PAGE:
I’m an entertainer and charmer that’s rooted in his Tuscaloosa, Al origins to Atlanta, Ga grooming. Born in the south, home to the sounds of knee slapping and feet tapping, Sunday’s Hand clapping, shouting while spirits move, as the church choir sings. It could be heard from my great great grandmas front porch during the day til local Bootleggers brought in the night with liquor, hips swaying and gyrating to “down home blues.” Intrigued by it all, I wanted to learn everything there is to know about these harmonious sounds. Joining the church choir at age 5 and the school chorus at 7, music was always apart of my everyday life. “In the choir I learned that not only can you hear music but when it’s done right you can surely feel it”

How does being a queer person of color influence your music?

The queer voyage is one that can be hampered with so many obstacles, yet it in itself makes us unique. So to a stand on a platform and be proud about where I’ve came from, what I’ve been through and where I view myself and the world is something that makes us just human as our counterparts. As humans, we all share the same range of emotions and if we look pass sexuality and what others try to define it as, you’ll see how unfortunate, bias and prejudice it is to your fellow human brothers and sisters.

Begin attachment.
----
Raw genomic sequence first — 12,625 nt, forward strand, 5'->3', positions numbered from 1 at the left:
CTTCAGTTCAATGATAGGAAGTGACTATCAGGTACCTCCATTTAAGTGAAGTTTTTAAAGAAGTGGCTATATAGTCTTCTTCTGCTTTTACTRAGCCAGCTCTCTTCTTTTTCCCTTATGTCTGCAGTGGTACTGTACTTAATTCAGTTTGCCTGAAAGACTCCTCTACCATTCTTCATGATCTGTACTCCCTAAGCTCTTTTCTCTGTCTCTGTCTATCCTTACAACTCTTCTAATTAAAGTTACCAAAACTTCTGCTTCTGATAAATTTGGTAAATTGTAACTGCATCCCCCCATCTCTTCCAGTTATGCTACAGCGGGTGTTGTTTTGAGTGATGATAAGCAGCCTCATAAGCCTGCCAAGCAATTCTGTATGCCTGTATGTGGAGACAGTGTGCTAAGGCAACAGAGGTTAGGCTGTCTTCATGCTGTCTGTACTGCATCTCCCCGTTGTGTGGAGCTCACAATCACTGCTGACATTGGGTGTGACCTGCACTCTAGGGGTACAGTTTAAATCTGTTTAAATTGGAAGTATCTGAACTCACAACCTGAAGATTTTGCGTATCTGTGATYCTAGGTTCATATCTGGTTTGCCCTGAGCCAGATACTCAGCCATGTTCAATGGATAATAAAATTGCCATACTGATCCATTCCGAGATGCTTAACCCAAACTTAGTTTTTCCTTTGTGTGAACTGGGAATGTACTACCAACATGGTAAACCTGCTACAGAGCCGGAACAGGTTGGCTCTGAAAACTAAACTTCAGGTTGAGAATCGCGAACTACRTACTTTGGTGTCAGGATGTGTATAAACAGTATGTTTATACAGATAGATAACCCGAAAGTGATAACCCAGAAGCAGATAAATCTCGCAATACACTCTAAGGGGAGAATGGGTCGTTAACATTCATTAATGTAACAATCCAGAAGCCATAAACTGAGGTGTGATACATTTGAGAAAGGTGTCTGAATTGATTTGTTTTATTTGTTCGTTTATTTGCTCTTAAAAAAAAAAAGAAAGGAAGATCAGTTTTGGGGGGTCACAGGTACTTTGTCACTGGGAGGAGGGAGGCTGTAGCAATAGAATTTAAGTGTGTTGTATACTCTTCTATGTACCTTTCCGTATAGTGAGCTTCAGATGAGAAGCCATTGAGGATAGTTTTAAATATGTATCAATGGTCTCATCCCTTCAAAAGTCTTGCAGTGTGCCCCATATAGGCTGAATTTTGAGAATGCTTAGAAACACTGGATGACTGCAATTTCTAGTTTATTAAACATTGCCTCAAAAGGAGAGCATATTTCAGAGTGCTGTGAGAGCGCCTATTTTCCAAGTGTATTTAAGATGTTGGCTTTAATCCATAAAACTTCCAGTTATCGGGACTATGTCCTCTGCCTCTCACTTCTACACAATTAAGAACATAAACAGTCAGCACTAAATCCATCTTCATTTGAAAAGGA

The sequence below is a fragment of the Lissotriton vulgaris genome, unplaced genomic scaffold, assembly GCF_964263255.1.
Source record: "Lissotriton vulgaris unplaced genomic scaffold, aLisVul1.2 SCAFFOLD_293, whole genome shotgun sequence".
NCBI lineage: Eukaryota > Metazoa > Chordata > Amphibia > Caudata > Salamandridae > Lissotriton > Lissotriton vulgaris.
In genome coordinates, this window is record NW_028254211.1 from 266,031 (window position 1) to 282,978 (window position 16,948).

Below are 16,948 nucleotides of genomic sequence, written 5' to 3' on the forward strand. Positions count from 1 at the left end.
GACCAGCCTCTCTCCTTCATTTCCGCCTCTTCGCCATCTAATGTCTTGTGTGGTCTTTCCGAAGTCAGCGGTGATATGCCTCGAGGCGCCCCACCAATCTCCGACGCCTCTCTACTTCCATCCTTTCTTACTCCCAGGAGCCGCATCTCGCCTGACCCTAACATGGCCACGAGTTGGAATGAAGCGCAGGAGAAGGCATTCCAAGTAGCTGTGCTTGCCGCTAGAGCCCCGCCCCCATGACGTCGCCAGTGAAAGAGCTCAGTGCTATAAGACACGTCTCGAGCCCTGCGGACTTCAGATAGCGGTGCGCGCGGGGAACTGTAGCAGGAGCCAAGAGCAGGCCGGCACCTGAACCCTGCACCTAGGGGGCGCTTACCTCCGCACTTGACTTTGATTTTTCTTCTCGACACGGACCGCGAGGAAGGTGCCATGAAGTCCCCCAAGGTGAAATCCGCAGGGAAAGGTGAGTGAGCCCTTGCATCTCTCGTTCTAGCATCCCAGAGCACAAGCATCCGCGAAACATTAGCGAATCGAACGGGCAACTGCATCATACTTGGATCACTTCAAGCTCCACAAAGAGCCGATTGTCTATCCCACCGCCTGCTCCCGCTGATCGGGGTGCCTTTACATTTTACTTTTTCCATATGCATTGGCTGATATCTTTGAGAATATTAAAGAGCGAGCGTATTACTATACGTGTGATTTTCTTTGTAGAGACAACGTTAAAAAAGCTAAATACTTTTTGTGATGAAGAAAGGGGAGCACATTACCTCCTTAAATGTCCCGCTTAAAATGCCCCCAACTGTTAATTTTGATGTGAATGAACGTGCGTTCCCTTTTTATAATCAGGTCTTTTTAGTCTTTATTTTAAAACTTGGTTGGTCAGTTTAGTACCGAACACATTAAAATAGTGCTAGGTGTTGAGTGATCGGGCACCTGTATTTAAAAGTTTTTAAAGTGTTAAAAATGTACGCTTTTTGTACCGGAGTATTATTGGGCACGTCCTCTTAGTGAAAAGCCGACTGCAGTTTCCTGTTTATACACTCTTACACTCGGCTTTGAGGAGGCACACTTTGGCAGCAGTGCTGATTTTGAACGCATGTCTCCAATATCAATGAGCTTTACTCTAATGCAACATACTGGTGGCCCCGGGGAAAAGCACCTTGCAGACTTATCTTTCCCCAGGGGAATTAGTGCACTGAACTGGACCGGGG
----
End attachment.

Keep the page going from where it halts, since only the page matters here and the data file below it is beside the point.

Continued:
Who are your musical influences?

My first most significant influence is my grandmother as she played music that made her heart swell and educated me on what music was at times for colored/black people. She taught me to be proud of who I was and stand behind things I believed. From Sam Cook to Sara Vaughn to The Motown Sounds. Then all accessorized by music my parents played from the mainstream.